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Jenna would turn out to be the best date I ever had.

We stood against the wall in the dining room where the engagement party for my friends, Kelly and Chris, bubbled in full lather. Guests gathered around the table to watch the couple unwrap bawdy gifts amid waves of laughter. Before I met Jenna, I hadn't known anyone at the party – other than Kelly and Chris – but now Jenna stood next to me, watching Kelly work her way through the presents, and I had the sense that Jenna also felt as if she were an outsider.

Kelly had introduced me to Jenna earlier, before the group concentrated in the dark dining room, when the party still was spread throughout the house and people clustered in every room and in the backyard where the lawn had been groomed to crispness and the covers finally pulled off the patio furniture. This was when people were still showing up and were talking about how the afternoon rains had cleared just in time. As the guests waited in the cooling evening, conversation moved to the wine and what had happened in town that day. It was easy for them to talk about what had happened in town that day because Telluride is a very small town, really just six or seven parallel streets not even a mile long, and everyone in Telluride knows everyone else in Telluride. Being from a city, I found this sort of familiarity intoxicating.

Wandering in the backyard, I attempted to look as if I were heading somewhere specific. Large groups of people who know each other are good, but I'm not really comfortable in a group if I don't know anyone. On the other hand, being in a large group that has one person I would like to know is as thrilling as it is terrifying. I thought about a night twelve years earlier, back in New York, when fifteen of us met at the Broadway to see Les Miserables and among that group had been poor Abby Michaels.

Kelly stood with two other people. One was Jenna; her haircut like Peter Pan, her wine almost gone. They were laughing when I got there. I picked up on the joke, built on it, and the trio laughed harder. Jenna made fun of me, but it was part of the joke and I knew I would get along with her and that I had made a friend at the party. It’s always good at a party to have someone you can stand with.

During the next hour, I talked to Jenna here and there and I learned what I could, as if scanning a news article for the important parts. She juggled lots of jobs. One thing she did was clean houses for rich people who owned vacation homes in Telluride and who came to the mountains for a week or two in the summer. She would get the house ready and then she would clean it again after they left. Sometimes she cleaned regular people’s houses, but that was just one of the things she did. I can’t remember the other things. Jenna was funny and fearless and there was some sadness about her, which I found attractive – though the sadness made me think of Abby Michaels again and I didn’t want to think of Abby. I had to work to keep Abby away, to make sure Jenna won the night.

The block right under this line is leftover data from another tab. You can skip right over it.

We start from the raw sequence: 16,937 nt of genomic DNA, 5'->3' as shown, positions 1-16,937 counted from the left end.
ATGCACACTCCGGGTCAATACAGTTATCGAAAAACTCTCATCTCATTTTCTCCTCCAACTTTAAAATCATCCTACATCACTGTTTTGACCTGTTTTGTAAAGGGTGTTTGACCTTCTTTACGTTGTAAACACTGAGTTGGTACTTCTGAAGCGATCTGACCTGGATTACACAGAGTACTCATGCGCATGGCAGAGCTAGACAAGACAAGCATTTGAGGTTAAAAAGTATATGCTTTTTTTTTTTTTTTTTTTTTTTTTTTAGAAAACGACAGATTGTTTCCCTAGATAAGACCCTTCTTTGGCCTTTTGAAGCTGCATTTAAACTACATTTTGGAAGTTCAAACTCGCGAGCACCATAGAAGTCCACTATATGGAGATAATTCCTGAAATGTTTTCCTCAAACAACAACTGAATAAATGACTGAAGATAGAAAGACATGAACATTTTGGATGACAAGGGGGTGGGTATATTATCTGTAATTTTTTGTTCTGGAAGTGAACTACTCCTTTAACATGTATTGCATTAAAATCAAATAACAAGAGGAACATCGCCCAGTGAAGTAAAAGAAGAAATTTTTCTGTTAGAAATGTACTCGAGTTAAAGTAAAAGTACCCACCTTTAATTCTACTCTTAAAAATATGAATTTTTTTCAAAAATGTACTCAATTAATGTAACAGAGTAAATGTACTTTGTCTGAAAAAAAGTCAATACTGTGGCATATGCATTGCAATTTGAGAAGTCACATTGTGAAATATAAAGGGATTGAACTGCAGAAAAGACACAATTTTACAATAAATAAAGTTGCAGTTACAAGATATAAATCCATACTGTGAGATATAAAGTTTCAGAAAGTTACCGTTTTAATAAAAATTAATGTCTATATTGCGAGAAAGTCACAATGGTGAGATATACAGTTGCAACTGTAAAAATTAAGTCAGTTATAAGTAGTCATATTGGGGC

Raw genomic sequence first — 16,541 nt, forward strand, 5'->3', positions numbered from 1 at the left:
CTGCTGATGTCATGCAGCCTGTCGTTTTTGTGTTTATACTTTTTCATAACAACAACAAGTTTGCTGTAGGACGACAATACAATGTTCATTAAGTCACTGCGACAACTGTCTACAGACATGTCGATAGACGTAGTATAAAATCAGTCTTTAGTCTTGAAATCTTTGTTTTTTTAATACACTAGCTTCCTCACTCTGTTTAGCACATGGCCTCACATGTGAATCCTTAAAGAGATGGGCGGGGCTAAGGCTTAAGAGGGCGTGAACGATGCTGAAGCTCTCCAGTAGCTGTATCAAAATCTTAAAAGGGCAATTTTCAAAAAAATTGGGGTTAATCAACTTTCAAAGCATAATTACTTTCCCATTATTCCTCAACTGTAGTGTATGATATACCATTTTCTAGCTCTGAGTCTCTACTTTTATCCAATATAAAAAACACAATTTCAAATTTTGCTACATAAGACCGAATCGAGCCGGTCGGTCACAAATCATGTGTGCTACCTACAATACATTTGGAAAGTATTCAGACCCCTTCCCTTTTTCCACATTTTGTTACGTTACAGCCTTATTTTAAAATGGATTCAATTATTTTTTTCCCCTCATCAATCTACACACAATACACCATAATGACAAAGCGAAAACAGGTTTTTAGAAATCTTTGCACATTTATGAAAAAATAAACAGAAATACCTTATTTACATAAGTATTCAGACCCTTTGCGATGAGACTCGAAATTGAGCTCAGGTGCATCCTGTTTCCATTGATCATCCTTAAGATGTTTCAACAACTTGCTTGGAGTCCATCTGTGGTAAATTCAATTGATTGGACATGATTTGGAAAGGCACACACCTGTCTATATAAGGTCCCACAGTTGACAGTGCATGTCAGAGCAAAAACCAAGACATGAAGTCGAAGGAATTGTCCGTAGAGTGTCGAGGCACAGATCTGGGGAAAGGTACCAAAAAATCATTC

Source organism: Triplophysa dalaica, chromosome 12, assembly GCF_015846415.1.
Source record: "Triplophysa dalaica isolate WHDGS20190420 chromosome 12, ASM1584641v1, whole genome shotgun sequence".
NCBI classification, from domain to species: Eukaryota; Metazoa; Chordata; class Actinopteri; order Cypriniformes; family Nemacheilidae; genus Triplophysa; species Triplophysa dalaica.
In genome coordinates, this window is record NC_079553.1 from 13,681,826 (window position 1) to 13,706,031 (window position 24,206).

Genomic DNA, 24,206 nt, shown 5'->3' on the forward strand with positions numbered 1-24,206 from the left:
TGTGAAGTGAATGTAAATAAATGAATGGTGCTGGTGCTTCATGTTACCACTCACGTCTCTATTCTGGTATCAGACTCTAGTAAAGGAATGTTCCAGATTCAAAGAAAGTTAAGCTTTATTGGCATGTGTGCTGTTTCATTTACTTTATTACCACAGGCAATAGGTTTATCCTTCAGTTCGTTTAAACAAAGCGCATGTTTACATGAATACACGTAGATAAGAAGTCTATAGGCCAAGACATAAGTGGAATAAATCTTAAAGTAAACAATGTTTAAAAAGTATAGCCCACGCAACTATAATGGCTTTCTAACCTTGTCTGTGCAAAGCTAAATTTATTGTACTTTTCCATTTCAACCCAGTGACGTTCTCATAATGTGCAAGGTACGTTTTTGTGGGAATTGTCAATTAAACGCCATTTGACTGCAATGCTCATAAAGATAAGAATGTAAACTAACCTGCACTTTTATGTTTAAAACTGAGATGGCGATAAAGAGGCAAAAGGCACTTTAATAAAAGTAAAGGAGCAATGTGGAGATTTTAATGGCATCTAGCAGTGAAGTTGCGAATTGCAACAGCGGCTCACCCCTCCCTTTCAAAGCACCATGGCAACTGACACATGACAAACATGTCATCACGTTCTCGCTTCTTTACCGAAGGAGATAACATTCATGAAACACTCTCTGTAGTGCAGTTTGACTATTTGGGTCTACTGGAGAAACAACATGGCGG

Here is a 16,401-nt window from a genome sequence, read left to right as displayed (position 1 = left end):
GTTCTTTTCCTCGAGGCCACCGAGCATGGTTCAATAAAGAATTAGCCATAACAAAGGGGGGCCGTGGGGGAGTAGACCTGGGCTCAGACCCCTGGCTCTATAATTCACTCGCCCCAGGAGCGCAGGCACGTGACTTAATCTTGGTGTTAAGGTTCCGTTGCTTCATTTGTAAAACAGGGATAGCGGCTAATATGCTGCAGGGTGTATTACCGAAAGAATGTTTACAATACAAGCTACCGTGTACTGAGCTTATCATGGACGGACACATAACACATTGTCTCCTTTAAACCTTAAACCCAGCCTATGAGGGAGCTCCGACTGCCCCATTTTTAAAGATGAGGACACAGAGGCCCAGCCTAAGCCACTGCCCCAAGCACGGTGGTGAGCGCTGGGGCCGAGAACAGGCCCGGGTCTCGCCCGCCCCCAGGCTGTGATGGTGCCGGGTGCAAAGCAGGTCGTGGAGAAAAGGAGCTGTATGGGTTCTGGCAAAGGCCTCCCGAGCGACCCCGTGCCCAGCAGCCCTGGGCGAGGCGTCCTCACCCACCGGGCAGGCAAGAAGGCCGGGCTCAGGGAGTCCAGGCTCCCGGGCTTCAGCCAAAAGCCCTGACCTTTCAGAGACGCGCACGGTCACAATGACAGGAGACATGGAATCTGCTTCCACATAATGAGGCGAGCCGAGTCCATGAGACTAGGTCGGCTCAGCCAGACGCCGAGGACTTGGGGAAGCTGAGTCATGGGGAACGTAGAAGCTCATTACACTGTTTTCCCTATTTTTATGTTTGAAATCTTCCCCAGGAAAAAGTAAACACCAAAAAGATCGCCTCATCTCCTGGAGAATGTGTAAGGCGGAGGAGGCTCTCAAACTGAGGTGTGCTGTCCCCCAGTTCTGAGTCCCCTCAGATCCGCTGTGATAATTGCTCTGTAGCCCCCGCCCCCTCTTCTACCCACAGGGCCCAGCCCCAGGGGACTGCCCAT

At one point, after the sun had set and the chill drove everyone inside, I asked Jenna if she had ever cleaned Bo Cunningham’s place. I meant it as a joke and expected the standard Telluride non-denial denial.

Jenna said, “A couple of times,” and continued on about something Kelly was telling the crowd, some detail about the wedding, which was going to be held somewhere else, perhaps in another state altogether.

Then the room got really loud. Kelly and Chris were beginning to open their presents and the guests were on their third and fourth glasses of wine. Just before it got so loud that we would have trouble hearing each other, I said to Jenna that we should have dinner while I was in town. Jenna said yes. Because I got a yes, I could pay attention to the speeches and jokes and vulgar gifts. Much to the guests’ screaming delight, Kelly put a pair of pink panties on her head like a hat. I thought about how cute Jenna was and about how nice her eyes were and—



Abby, Abby, Abby, Abby, Abby.

(c) Mark Dodson

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